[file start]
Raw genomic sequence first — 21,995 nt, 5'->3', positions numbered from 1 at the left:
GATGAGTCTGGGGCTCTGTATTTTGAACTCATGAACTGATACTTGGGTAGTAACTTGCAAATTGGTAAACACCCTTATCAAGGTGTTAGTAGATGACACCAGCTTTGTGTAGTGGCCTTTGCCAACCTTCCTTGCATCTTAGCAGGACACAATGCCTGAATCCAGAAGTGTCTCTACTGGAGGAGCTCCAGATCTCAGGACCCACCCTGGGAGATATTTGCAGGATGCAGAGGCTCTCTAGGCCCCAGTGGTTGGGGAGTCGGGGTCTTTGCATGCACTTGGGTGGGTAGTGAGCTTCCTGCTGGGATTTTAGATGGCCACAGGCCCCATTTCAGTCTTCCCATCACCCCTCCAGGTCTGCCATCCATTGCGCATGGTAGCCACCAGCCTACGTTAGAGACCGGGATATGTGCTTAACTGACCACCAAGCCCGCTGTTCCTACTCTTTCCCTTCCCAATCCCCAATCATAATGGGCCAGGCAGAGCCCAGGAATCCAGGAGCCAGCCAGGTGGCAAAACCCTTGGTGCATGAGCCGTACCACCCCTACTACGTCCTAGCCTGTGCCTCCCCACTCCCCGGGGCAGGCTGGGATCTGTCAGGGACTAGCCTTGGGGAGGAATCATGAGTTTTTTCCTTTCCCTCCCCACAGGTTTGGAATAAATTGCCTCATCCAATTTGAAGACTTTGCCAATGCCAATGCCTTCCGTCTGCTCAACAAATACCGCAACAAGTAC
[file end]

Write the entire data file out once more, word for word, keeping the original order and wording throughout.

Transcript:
Raw genomic sequence first — 21,995 nt, 5'->3', positions numbered from 1 at the left:
GATGAGTCTGGGGCTCTGTATTTTGAACTCATGAACTGATACTTGGGTAGTAACTTGCAAATTGGTAAACACCCTTATCAAGGTGTTAGTAGATGACACCAGCTTTGTGTAGTGGCCTTTGCCAACCTTCCTTGCATCTTAGCAGGACACAATGCCTGAATCCAGAAGTGTCTCTACTGGAGGAGCTCCAGATCTCAGGACCCACCCTGGGAGATATTTGCAGGATGCAGAGGCTCTCTAGGCCCCAGTGGTTGGGGAGTCGGGGTCTTTGCATGCACTTGGGTGGGTAGTGAGCTTCCTGCTGGGATTTTAGATGGCCACAGGCCCCATTTCAGTCTTCCCATCACCCCTCCAGGTCTGCCATCCATTGCGCATGGTAGCCACCAGCCTACGTTAGAGACCGGGATATGTGCTTAACTGACCACCAAGCCCGCTGTTCCTACTCTTTCCCTTCCCAATCCCCAATCATAATGGGCCAGGCAGAGCCCAGGAATCCAGGAGCCAGCCAGGTGGCAAAACCCTTGGTGCATGAGCCGTACCACCCCTACTACGTCCTAGCCTGTGCCTCCCCACTCCCCGGGGCAGGCTGGGATCTGTCAGGGACTAGCCTTGGGGAGGAATCATGAGTTTTTTCCTTTCCCTCCCCACAGGTTTGGAATAAATTGCCTCATCCAATTTGAAGACTTTGCCAATGCCAATGCCTTCCGTCTGCTCAACAAATACCGCAACAAGTAC